Thursday, June 2, 2016

Excelsior Pass, almost

A damp forest and hikers
Today ten Senior Trailblazers met at the Senior Center to discuss our options on this rather rainy Thursday. Of course the only day during the week when rain was forecast was today, so we decided instead of trudging up Goat Mountain and then not having a view, we'd venture up Excelsior Pass from the Mt. Baker highway. This is a strenuous hike, going up around 3,500 feet (1,000 meters) over four-and-a-half miles. The group attempted this hike three weeks ago, when my knee could not possibly have taken the strain, so I missed it. That made me rather happy to be going today, to see how my knee would fare.
Our route today
This map shows where we went today. First an hour drive up Highway 542 to the trailhead, and then up the Excelsior Pass trail, just about in the middle of the above map. Starting at 1,825 feet, we slogged up the red wiggly line on the map to right around 5,000 feet of elevation.
Our beautiful forest
Starting out, it was raining gently, not hard, nothing to give us anything we were not prepared for. Now and then, as you can see from the above picture, the clouds thinned and occasionally gave us brief moments when the fog in the trees lighted our way upwards. It was really rather beautiful.
Rich in his rain skirt in the snow
But as we climbed, we finally hit patches of snow that eventually ended up being a deal breaker for reaching the pass, as you can see here. Rich is getting ready to have his lunch, with the only view we had today behind him. The view came and went, but the rain lessened until it was almost nonexistent. Not completely, but almost. We stopped here, at 5,000 feet and less than a mile from the summit, to have our lunch.
Our lunch spot
The snow made the summit possible but not likely to give us anything we had not already experienced. We refreshed ourselves with food and piled on every bit of warm clothing we had with us and then started back down the way we had come. It took a bit of hiking before we were all warm and toasty again.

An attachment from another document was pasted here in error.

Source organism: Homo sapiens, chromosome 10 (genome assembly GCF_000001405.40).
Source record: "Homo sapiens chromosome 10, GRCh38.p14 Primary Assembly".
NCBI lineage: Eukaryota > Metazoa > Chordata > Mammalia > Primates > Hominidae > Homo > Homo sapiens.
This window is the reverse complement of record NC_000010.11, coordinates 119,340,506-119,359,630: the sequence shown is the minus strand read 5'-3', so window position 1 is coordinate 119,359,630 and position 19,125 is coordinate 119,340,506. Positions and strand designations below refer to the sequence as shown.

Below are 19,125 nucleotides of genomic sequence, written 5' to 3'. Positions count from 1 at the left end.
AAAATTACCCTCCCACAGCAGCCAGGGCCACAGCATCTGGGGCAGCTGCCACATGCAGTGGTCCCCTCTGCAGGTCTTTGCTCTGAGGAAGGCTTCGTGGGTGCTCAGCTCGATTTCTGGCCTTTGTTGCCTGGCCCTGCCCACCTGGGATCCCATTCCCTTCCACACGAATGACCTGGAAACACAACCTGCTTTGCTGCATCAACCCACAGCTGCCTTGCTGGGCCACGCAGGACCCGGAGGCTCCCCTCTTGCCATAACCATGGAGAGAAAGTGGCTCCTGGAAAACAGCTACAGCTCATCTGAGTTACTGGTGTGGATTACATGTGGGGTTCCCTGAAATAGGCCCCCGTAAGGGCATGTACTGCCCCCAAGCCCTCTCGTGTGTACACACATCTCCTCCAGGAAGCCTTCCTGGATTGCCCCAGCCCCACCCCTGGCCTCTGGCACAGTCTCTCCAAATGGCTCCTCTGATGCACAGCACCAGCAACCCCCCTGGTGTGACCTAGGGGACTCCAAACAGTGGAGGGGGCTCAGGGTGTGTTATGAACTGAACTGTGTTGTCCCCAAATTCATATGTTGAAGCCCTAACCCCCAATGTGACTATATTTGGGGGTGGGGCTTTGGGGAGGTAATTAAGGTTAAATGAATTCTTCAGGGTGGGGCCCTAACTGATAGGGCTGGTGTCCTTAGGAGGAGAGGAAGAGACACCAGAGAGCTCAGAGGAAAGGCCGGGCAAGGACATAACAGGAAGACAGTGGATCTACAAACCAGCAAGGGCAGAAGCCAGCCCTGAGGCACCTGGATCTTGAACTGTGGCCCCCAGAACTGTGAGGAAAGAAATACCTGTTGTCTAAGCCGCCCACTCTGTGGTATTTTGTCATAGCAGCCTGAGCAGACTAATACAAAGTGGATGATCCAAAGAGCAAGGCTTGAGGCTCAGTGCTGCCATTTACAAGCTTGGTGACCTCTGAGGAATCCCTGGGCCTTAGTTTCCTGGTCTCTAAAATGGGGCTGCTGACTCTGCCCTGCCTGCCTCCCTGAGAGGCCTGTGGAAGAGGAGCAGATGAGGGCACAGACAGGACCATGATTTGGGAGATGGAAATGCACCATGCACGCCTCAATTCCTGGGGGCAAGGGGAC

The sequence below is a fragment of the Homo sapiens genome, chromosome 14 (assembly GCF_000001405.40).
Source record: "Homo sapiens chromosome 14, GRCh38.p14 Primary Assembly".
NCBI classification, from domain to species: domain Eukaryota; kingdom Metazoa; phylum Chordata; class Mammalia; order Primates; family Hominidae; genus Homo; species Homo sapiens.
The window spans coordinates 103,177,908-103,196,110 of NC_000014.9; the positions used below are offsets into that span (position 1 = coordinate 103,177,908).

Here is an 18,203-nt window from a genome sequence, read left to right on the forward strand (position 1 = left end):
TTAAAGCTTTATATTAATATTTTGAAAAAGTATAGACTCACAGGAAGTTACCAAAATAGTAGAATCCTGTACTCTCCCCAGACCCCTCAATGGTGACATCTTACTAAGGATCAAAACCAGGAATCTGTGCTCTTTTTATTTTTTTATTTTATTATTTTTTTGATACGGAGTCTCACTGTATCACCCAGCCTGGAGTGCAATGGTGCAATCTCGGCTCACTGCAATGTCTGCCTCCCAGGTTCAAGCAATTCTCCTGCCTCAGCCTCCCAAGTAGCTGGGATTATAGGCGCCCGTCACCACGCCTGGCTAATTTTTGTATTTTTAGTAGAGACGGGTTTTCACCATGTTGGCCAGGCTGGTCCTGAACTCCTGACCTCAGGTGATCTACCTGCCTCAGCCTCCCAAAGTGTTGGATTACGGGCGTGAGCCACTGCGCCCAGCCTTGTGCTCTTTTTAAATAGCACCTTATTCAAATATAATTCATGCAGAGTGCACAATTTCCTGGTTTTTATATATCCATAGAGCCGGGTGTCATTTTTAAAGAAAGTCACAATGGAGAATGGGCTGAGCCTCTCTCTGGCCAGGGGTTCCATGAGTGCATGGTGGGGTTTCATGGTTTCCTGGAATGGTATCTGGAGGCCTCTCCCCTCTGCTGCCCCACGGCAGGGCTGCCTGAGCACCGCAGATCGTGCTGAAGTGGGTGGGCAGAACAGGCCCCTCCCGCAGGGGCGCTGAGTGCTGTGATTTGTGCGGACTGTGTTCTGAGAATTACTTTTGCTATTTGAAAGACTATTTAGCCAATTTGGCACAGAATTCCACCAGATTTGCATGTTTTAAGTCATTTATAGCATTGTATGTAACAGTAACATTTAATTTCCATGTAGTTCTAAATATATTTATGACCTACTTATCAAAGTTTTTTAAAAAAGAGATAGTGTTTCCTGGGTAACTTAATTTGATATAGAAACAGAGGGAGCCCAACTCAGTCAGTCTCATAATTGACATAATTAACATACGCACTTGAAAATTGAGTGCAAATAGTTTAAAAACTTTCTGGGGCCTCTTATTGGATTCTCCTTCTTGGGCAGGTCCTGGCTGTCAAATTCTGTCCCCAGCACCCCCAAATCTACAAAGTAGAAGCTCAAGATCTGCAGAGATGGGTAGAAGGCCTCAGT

Out of the snow
Finally we descended enough to be out of the snow. It makes it quite difficult to walk safely and took all my energy just to make sure I didn't fall. As you can see from this picture, it never did get sunny. But not long after this picture was taken, we began to see patches of sunshine and the misty rain came and went, sometimes completely.
The trail 
This final picture was taken at our last stop before we returned to the trailhead. The light green foliage, combined with the misty trees, were lovely to see. We were truly bathing in the forest. We talked about how wonderful forest bathing is for the soul, and today ten of us were scrubbed clean by Shinrin-yoku (森林浴).

And now I am home, filled with joy and happy to be off my feet, drinking my well deserved wine, and rejoicing that my knee did not complain much today! Between yoga and proper rehabilitation, I am well again!
:-)

15 comments:

  1. Wow! Snow! In early June. Incredible.

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  2. I agree "forest bathing" is good for the soul. Glad to hear the knee held up.